Minnesota Prairie Roots

Writing and photography by Audrey Kletscher Helbling

Inside the Paradise: the work of young Faribault area artists March 12, 2019

Parrot painting by Ava Nelson, 8th grader at Faribault Middle School.


THEIR LEVEL OF TALENT always impresses me. Every single time I view the annual Faribault Area Student Art Exhibit at the Paradise Center for the Arts.


Viewing student art inside the second floor gallery at the Paradise Center for the Arts.


As I peruse the art of students from Lincoln, Jefferson and Roosevelt elementary schools, Faribault Middle School and Cannon River STEM School, I recognize how this early public appreciation of student art can encourage a life-long love of the arts. The student art lines hallway and gallery walls on the second floor of the Paradise.


Cat face completed drawing by Faribault Middle School eighth grader Lily Thompson.



Believe by Mackenzie Miner, eighth grader at Faribault Middle School.


It’s colorful. Subdued. Abstract. Real-life. Introspective. Creative. Everything you would expect in art.


Portraits by Alex Hernandez Perez, left, and Cesario Hernandez, both fifth graders at Roosevelt Elementary School.


By Alicia C., Cannon River STEM School eighth grader.


By Damarius Cisneros, Jefferson Elementary School third grader.


Subjects span portraits to scenery. In all seasons. Vivid hues. Monotone. Textured.



By Henry Dulac, second grader at Lincoln Elementary School.



By Amirah J., second grader at Cannon River STEM School.


This art sparks smiles, makes me wonder about the thoughts of the artists. Were they simply completing an assignment? Or were they moved beyond that to put themselves into their creations?


Colorful tree in foreground is by Addison L., first grader at Cannon River STEM School.


To the art teachers who guide and encourage these students, thank you. Your efforts show.



To the student artists, thank you for sharing your art. May art always hold importance in your life, whether in creation of art or in a deep appreciation of art. To create is to express yourself. To create is to make a difference in this world. To create is to boldly put yourself out there. I welcome the opportunity each winter to see the works of these students, these artists.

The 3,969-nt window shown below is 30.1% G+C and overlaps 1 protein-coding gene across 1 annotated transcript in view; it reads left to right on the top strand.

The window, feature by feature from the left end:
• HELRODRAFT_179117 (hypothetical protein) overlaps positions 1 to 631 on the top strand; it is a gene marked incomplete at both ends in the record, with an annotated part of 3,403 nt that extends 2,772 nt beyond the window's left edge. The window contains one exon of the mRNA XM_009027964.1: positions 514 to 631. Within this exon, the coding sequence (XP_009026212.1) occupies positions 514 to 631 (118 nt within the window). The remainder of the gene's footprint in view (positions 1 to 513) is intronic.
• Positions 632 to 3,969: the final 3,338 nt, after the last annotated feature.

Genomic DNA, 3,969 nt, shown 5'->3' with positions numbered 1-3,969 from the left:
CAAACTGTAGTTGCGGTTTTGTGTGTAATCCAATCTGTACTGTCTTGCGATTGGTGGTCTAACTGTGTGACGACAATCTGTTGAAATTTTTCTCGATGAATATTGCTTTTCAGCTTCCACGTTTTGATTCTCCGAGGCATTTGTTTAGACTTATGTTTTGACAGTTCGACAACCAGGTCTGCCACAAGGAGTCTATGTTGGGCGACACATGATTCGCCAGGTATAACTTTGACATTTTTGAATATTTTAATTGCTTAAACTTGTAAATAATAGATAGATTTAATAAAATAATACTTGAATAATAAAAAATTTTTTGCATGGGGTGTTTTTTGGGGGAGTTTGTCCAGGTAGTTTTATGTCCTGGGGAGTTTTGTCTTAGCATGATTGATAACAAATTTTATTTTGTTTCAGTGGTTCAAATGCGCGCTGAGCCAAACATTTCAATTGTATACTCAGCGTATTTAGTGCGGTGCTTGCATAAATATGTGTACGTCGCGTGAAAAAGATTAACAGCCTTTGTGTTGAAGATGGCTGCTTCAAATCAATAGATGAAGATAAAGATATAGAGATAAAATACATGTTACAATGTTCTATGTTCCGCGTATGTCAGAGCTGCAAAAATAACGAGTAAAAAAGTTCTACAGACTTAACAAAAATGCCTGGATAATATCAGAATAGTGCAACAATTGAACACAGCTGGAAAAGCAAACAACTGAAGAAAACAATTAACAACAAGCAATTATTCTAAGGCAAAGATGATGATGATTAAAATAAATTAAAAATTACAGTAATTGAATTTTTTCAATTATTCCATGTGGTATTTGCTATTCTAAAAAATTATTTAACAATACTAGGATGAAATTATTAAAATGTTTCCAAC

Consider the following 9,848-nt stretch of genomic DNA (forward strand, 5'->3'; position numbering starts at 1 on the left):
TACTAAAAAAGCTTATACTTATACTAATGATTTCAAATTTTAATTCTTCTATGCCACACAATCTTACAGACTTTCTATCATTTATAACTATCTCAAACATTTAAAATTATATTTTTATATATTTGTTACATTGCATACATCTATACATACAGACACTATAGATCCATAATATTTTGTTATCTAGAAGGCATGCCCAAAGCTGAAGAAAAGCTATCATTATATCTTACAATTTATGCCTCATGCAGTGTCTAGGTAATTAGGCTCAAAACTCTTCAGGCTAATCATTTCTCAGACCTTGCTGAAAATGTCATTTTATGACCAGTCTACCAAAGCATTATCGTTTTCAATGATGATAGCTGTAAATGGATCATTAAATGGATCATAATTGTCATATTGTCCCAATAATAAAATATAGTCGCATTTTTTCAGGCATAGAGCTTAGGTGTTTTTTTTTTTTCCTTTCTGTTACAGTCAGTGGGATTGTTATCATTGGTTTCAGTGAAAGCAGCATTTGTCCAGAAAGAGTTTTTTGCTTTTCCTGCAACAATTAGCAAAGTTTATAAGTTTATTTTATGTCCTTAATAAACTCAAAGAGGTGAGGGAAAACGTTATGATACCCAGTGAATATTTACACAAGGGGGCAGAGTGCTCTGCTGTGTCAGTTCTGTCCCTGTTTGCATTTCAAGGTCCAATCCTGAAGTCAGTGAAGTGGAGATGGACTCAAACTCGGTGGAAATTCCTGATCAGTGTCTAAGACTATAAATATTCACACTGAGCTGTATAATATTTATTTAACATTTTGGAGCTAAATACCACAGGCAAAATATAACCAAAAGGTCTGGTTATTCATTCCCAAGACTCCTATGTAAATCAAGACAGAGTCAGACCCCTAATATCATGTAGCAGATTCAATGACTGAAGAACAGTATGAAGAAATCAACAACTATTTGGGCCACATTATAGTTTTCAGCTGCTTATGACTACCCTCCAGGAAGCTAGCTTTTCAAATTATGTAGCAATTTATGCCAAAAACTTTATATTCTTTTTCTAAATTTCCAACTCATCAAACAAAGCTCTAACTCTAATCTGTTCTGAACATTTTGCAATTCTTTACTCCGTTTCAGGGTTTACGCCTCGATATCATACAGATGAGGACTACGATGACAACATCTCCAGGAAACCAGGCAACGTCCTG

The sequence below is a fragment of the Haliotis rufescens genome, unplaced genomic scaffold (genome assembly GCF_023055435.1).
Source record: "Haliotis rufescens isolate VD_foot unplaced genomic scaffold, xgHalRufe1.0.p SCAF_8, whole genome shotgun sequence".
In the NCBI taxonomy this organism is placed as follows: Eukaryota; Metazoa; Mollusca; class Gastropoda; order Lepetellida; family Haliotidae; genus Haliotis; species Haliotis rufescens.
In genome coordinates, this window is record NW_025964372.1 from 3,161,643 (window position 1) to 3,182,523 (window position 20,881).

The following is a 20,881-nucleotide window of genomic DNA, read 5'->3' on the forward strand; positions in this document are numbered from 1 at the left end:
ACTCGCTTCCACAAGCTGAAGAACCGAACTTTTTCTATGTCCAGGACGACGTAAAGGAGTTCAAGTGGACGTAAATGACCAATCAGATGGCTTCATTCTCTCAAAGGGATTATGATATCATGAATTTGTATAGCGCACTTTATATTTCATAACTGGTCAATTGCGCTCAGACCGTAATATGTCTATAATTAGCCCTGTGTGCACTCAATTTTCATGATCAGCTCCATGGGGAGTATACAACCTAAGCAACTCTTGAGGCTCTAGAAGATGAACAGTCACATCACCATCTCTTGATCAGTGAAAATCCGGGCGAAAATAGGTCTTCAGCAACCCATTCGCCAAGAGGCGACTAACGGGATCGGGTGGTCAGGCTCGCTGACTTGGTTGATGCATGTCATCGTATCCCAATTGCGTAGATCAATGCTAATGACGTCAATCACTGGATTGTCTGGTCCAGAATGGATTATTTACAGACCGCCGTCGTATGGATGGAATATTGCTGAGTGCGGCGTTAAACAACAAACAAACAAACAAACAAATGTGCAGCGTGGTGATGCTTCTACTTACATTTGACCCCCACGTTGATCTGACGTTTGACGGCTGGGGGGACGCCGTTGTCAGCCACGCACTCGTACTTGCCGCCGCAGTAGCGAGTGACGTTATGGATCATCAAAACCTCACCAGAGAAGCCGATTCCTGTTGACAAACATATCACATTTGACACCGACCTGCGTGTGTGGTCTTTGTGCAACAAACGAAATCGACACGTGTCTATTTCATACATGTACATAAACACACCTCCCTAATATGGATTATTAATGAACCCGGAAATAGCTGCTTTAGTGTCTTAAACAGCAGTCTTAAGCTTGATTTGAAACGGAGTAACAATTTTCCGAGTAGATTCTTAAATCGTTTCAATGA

FYI: The student art exhibit runs through April 6.

© Copyright 2019 Audrey Kletscher Helbling


12 Responses to “Inside the Paradise: the work of young Faribault area artists”

  1. Great work! Inspiring!

  2. Lovely pieces of art, thank you for sharing Audrey. For some reason the shadowing on the snowman picture caught my eye 🙂 I was told by my daughter that our Audrey had an art project picked to show at some upcoming event….. I need to find out more about that, she is quite the little artist! It runs in her blood.

    • I noticed that shadowing in the snowman art also. I’m not surprised you caught that.

      How exciting that Audrey had her art chosen for an upcoming exhibit. Be sure to share that with us.

      Yes, I would say Audrey is gifted in art, just like her Grandma and uncle.

  3. Love the art, the creativity, the passion, etc. 🙂 Makes you smile and think of adventures and experiences. Happy Day – Enjoy!

  4. Such talent in these young people! Wow! Thanks for sharing

  5. Valerie Says:

    I do enjoy seeing young artist’s work and I’m always in awe of people who can draw and paint.

  6. Sandra Van Erp Says:

    How special is this?! Not like any art I remember at that age. And to have it shared like this. Definitely the snowman shadows have a hidden eye there. And the cat face. Love your winter pics as well. Tried so hard to capture the one “wonder of winter” snow we’ve had, but I’ll have to steal a few of yours. Thanks for those too!

    • Yes, the art is amazing. Art back in the day consisted primarily of cutting and gluing construction paper. It wasn’t really part of the curriculum in my elementary school. I remember painting a color wheel in junior high. But beyond that, nothing. I don’t think I took a single art class in high school, not that many were offered. I should have.

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